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Horticultural Plant Breeding

  • ID: 4720911
  • Book
  • 410 Pages
  • Elsevier Science and Technology
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Horticultural Plant Breeding is a complete and comprehensive resource for the development of new cultivars or clones of horticultural crops. It covers the basic theories that underpin plant breeding and applies Mendelian, quantitative and population inheritance practices in smaller populations where the individual plant has high value. Specific traditional breeding methods are also covered, with an emphasis on how these methods are adapted for horticultural species. In addition, the integration of biotechnologies with traditional breeding methodologies is explored, with an emphasis on specific applications for fruits, vegetables and ornamental crop species. Presented in focused sections, Horticultural Plant Breeding addresses historical perspectives and context, and genetics as a critical foundation of plant breeding. It highlights treatments of the various components of breeding programs, such as breeding objectives, germplasm, population engineering, mating systems, enhanced selection methods, established breeding methods applicable to inbreeding and outcrossing situations, and post-breeding activities.

  • Provides a complete and comprehensive resource for those involved in the development of new cultivars or clones of horticultural crops
  • Guides readers to the most appropriate breeding strategy including potential integration of traditional and biotechnology strategies that will best achieve a cost-effective outcome
  • Will include access to 20 narrated slide sets to facilitate additional understanding
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Section 1. Elements and Underpinnings of Plant Breeding Introduction to Section 1 1. Introduction 2. The Context of Plant Breeding 3. Review of Genetics (From the Perspective of a Plant Breeder) 4. Engineered Population Structures 5. Mass Selection and the Basic Plant Breeding Algorithm 6. Breeding Objectives 7. Germplasm and Genetic Variability 8. Enhancement of Germplasm 9. Improvement of Selection Effectiveness 10. Natural Mating Systems and Controlled Mating 11. Cultivar Testing and Seed Production 12. Protection of Proprietary Plant Germplasm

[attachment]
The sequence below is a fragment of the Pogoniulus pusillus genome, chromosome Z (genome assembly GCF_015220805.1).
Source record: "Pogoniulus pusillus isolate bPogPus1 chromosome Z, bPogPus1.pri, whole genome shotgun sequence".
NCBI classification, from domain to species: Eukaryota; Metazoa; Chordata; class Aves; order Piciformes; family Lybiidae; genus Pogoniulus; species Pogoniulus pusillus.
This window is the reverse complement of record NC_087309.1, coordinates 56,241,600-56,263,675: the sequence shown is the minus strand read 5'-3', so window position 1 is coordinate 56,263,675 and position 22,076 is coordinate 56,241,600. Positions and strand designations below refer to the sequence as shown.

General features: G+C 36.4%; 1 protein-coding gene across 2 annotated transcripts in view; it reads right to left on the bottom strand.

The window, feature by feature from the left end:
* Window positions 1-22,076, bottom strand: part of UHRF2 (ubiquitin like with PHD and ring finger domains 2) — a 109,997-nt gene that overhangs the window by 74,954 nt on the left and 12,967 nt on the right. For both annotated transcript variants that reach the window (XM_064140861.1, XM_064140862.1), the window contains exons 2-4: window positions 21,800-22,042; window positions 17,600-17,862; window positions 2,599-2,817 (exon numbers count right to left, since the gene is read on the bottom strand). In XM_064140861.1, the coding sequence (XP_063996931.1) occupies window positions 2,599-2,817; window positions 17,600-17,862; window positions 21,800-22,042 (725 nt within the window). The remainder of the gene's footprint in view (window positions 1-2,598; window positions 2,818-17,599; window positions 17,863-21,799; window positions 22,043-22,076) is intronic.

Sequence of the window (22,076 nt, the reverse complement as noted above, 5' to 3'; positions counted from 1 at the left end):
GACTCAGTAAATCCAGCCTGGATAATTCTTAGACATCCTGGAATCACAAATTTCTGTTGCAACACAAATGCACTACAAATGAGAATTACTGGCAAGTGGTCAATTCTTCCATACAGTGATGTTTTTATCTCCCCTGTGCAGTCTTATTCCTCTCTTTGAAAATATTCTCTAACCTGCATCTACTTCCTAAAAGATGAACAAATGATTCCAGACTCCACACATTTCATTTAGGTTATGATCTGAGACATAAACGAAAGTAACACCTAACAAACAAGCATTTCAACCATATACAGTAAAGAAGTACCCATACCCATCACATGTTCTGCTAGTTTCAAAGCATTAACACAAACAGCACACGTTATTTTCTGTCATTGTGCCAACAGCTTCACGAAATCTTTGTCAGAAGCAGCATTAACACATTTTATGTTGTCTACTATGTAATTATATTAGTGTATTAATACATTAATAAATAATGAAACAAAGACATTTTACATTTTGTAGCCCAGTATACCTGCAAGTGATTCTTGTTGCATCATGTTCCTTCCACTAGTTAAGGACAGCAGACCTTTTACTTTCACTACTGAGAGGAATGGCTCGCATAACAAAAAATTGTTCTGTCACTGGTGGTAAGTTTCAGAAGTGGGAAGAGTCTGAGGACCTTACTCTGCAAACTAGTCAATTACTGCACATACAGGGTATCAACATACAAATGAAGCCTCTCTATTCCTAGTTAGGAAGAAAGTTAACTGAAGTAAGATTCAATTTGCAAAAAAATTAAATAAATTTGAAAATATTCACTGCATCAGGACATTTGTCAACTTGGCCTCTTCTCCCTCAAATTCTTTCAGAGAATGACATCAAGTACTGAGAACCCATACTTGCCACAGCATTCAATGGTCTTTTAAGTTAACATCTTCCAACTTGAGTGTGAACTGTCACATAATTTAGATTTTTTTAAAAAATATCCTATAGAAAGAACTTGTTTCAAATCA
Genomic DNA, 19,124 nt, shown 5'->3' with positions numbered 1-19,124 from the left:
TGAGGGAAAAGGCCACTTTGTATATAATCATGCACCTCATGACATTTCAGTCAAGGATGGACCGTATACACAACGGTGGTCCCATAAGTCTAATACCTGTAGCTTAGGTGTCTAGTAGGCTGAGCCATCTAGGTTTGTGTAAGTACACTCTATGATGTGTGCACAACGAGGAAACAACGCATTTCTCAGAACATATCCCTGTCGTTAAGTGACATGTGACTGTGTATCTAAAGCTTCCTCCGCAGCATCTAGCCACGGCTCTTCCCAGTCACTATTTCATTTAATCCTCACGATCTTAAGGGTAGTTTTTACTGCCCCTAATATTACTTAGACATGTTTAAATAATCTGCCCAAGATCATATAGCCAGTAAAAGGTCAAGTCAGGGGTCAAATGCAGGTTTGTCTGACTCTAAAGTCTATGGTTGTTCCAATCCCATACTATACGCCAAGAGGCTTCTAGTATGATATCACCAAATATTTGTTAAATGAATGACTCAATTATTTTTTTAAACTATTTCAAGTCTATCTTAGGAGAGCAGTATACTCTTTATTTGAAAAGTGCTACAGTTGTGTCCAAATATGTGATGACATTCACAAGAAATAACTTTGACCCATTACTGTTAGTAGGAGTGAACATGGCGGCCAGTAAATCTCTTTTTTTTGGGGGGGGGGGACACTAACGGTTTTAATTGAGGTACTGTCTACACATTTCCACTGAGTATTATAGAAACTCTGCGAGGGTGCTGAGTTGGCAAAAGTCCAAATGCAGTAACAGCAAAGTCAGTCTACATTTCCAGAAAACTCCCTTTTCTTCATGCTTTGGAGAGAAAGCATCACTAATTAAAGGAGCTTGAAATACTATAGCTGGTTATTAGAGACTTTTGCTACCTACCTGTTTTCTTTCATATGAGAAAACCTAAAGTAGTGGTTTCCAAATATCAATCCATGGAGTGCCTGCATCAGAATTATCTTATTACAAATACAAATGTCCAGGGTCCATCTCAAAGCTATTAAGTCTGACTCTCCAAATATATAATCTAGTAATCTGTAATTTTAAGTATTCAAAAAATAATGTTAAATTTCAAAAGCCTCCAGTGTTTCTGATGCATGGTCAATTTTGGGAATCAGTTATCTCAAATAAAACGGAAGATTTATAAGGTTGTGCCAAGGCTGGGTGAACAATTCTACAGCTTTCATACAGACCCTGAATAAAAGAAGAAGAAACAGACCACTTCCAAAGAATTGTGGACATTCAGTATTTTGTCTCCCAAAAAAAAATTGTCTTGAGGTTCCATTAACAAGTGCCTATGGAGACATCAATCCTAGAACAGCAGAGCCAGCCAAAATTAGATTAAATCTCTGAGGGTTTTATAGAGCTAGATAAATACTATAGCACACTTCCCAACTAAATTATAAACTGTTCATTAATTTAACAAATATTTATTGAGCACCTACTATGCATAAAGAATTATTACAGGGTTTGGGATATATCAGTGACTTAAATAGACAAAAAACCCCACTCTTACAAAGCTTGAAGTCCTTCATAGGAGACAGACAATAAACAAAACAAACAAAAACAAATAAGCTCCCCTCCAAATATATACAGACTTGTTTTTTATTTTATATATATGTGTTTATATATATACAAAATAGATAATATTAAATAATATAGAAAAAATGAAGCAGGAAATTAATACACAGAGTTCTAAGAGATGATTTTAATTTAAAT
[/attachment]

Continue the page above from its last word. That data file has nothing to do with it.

Section 2. Breeding Methods Introduction to Section 2 13. The Pedigree Method 14. Other Breeding Methods for Self Pollinated Plant Species 15. Breeding Methods for Outcrossing Plant Species: I. History of Corn Breeding and Open Pollinated Populations 16. Breeding Methods for Outcrossing Plant Species: II. Hybrid Cultivars 17. Breeding Methods for Outcrossing Plant Species: III. Asexual Propagation 18. The Backcross Method 19. Breeding for Disease and Insect Resistance

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Orton, Thomas J.
Dr. Orton attended Michigan State University, where he earned a Ph.D. in Botany and Genetics. He was then an Assistant Professor and Geneticist at the University of California, Davis where he conducted research on the breeding and genetics of cool season vegetables. Subsequently, Dr. Orton was a Group Leader at Agrigenetics Corp. (Boulder, CO) where his focus was on the applications of biotechnology in plant breeding. Later, he was appointed as Senior Director at DNA Plant Technology Corp. (Cinnaminson, NJ) charged with all aspects of product development of fresh pre-cut/packaged vegetables, including plant breeding and applications of biotechnology. He developed new celery and carrot varieties, and was awarded a patent for food processing applications of vegetable varieties. He then joined the faculty of the School of Environmental and Biological Sciences at Rutgers University, where he served as Department Chair and Assistant Director of Rutgers Cooperative Extension before assuming his current position, Professor of Plant Biology in 2004. He is located at the Rutgers Agricultural Research and Extension Center in Bridgeton, NJ. His research and extension program focuses on fresh market and processing tomato genetics and breeding, specialty Capsicum peppers, seedless grapes, season extension in asparagus, and new product development in perishable commodities. Dr. Orton has taught undergraduate "Plant Breeding” at both UCDavis and at Rutgers, where he has co-taught for the past 15 years. He has been active in the development and dissemination of scholarship, publishing 48 refereed papers, 14 invited book chapters, 2 co-edited books (on applications of biotechnology in plant breeding), and a large complement of abstracts, non-refereed articles, and conference proceedings. He has been invited to present his research results at 50 scientific meetings and institutional seminars, and garnered $1.8 million to support his programs.
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